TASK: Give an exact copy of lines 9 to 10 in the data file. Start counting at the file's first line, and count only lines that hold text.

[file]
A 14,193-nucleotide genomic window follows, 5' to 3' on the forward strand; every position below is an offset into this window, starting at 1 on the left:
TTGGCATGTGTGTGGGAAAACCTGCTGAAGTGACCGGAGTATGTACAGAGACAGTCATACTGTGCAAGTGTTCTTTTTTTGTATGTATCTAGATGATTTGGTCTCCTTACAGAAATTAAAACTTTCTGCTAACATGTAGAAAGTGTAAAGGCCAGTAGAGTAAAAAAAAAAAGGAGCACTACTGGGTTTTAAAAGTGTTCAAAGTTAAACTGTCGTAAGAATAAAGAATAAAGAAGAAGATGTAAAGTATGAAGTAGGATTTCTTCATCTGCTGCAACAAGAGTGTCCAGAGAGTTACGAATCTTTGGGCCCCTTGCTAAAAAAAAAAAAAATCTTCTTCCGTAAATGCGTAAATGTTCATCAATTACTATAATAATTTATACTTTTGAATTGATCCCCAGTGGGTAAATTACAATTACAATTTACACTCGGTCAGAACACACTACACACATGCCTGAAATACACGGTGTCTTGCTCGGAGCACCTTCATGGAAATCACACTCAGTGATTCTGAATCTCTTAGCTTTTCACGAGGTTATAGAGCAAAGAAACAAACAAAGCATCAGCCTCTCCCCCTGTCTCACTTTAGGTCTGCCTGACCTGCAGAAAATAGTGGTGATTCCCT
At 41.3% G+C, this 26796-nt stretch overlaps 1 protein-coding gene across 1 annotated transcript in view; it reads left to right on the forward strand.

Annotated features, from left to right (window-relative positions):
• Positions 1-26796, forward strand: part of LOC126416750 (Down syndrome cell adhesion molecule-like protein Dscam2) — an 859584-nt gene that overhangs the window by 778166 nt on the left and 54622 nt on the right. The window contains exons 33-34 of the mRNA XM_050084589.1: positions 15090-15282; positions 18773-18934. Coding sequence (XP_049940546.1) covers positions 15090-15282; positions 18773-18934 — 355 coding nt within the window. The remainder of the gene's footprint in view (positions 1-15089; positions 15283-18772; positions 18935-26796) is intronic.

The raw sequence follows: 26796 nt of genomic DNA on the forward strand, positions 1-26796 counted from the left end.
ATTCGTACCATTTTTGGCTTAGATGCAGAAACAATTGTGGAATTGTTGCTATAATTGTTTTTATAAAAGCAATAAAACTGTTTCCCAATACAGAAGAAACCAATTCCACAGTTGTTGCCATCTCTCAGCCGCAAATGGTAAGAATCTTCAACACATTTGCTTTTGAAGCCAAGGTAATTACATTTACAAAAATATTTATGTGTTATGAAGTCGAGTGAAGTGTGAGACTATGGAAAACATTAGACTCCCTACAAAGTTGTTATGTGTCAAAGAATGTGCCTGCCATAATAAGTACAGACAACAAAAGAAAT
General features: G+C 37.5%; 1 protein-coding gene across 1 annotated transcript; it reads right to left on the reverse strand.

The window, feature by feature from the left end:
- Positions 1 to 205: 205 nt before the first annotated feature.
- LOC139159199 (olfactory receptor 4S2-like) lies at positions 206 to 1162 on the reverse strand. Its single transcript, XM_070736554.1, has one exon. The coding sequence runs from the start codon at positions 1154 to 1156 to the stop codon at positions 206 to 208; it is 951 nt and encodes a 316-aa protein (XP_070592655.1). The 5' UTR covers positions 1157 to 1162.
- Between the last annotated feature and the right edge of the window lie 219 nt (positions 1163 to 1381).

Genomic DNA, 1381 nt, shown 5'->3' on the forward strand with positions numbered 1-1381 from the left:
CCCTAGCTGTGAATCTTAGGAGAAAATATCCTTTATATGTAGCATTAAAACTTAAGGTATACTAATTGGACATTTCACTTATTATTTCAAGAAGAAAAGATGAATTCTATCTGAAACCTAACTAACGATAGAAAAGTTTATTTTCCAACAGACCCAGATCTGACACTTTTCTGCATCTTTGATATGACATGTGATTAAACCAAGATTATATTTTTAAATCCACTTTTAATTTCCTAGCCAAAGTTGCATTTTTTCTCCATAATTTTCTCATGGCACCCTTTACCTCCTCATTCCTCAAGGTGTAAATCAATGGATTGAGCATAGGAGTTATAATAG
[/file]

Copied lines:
The window, feature by feature from the left end:
- Positions 1 to 205: 205 nt before the first annotated feature.